While the mass of commercial galleries long ago dispersed from Midtown in search of more affordable quarters, several stalwarts have remained on Fifty-seventh Street, none more venerable than Galerie St. Etienne, a showcase for Expressionist and Primitive masters. A common theme among its artists, from Schiele to Kollwitz to Grandma Moses, is humanism, a chord that’s once again plucked to softly haunting effect in the current show of paintings and works on paper by Paula Modersohn-Becker. Modersohn-Becker studied drawing and painting in Berlin in the 1890s, an atmosphere that was not hospitable to women artists. (Only a decade earlier, there had been no place for Kollwitz to study from a live nude model.) At 23 years of age she moved to an artists’ colony in rural Worpswede, where the emphasis was on the observation of nature in an agrarian setting.
Modersohn-Becker’s earliest work indicates an acceptance of the colony’s precepts, with an earthiness out of the van Gogh playbook, as may be seen in the splotched, ruddy face of Half-Length Portrait of a Girl in the Sun, Before a Wide Landscape, and the charcoal Peasant Woman in Profile, Facing Left. But the countryside’s charms were limited for a young woman of ability and ambition, and her earnest attempts at landscape painting are among her least memorable works. For one thing, she doesn’t seem to have possessed the requisite interest in atmosphere—she was far more fluent with a subject that could be contained on a table top, witness Still-Life with Yellow Bowl and Earthenware Pitcher—let alone a lasting romantic attachment to the pastoral. For another, the imminent revolutions in modern art were to occur in urban studios, rather than the field, as had happened in the 1870s. Presentiments of future shocks can be read in Modersohn-Becker’s journals: “My own personal feeling, that is the main thing. Once I have got that pinned down, clear in its form and color, only then do I introduce things from nature, which will make my picture have a natural effect.”
After homage has been paid to the aggressively virile stance of German Expressionism, it is Modersohn-Becker’s art that gets quietly beneath one’s skin and stays there.
From a woman, the insistence on “my own personal feeling” was then strong stuff. Given Modersohn-Becker’s objectives, it was a necessarily forthright attitude. According to her biographer Diane Radycki—and I cannot think of an example to contradict her—Modersohn-Becker was the first woman artist to paint a nude self-portrait. Her very presentation of the subject was a radical departure from the history of a male-dominated viewpoint, in which the figure was usually offered for its sexual allure. On the face of it, her Reclining Female Nude appears to accord with this tradition, but it’s not a very sensual image after all, and, assuming one’s predilection runs toward flesh soft to the touch, the coruscating strips of paint that Modersohn-Becker dragged across the figure’s ample torso are more scabrous than erotic. The amatory content of the pose has been purposefully subverted. In some ways it’s the least characteristic—and least appealing—work in the show, and conflicts with her signature broad treatment of the figure.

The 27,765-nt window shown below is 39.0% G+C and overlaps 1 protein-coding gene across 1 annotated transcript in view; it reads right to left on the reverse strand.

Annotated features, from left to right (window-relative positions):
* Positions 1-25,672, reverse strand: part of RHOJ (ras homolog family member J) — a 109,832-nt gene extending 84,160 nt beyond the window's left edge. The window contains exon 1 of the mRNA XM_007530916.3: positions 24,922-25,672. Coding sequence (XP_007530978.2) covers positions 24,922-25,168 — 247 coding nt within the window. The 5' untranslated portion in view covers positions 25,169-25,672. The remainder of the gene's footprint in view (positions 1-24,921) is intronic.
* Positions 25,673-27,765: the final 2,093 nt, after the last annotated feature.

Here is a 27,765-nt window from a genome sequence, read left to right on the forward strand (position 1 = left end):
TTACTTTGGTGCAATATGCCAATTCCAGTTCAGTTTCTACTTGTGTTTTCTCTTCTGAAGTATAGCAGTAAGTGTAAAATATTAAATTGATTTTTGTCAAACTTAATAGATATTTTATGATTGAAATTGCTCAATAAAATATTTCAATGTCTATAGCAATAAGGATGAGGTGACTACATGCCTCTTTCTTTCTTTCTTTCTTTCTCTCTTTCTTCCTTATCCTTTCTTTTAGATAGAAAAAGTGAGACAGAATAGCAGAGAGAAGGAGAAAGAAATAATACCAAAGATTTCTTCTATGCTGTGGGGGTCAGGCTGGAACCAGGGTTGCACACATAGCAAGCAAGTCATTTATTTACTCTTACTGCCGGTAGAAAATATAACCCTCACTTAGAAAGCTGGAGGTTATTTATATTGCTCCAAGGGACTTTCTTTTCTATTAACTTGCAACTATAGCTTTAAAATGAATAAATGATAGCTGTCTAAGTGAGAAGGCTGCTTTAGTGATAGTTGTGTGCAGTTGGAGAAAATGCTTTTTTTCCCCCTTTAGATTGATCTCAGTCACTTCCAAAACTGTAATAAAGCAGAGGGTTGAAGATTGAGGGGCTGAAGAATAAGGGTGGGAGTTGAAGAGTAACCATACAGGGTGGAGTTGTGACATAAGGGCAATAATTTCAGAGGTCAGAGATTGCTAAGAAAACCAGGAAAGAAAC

Radycki makes further heady claims on Modersohn-Becker’s behalf: she believes that any influences with respect to Picasso were mutual, and that the latter’s famous portrait of Gertrude Stein may have been resolved as a result of seeing Modersohn-Becker’s work. It’s an intriguing theory, especially since Modersohn-Becker was restlessly shuttling back-and-forth between Germany and Paris, leaving a husband and step-daughter behind to be in the thick of emerging movements in modern art.
A rapid evolution was required to go from the conventional if unsentimental figure drawings in Studies of Three Children, to Seated Girl with Black Hat, Holding Flower in her Right Hand, and Portrait of the Artist’s Sister Herma with Amber Necklace, yet all were accomplished within a roughly five-year span. In Seated Girl, the echoes of van Gogh from just a few years before have been replaced by a “personal feeling,” simultaneously leaden in palette while unexpectedly lilting in sentiment. The portrait of her sister Herma is a gem whose flatly painted and elegantly abstracted surface paralleled the concurrent experiments of Matisse and Picasso—Cézanne was the shared point of departure. That such works haven’t received proper recognition in this country must owe something to the chauvinism of the art business and the subtlety of Modersohn-Becker’s voice. After homage has been paid to the aggressively virile stance of German Expressionism, it is Modersohn-Becker’s art that gets quietly beneath one’s skin and stays there.
Modersohn-Becker’s evolution had to be rapid. At age thirty-one she decided to have a child, and was dead of an embolism eighteen days after giving birth. Her genius was but partially fulfilled. Virtually unknown at the time of her death, she is now considered one of the first and most important modern masters of the twentieth century. “Now that I’m free,” she wrote a friend in 1906, “I will make something of myself. I almost believe, by this year …. I’m painting life-size nudes and still lifes with faith in God and in myself.” That faith was both short-lived and well-founded.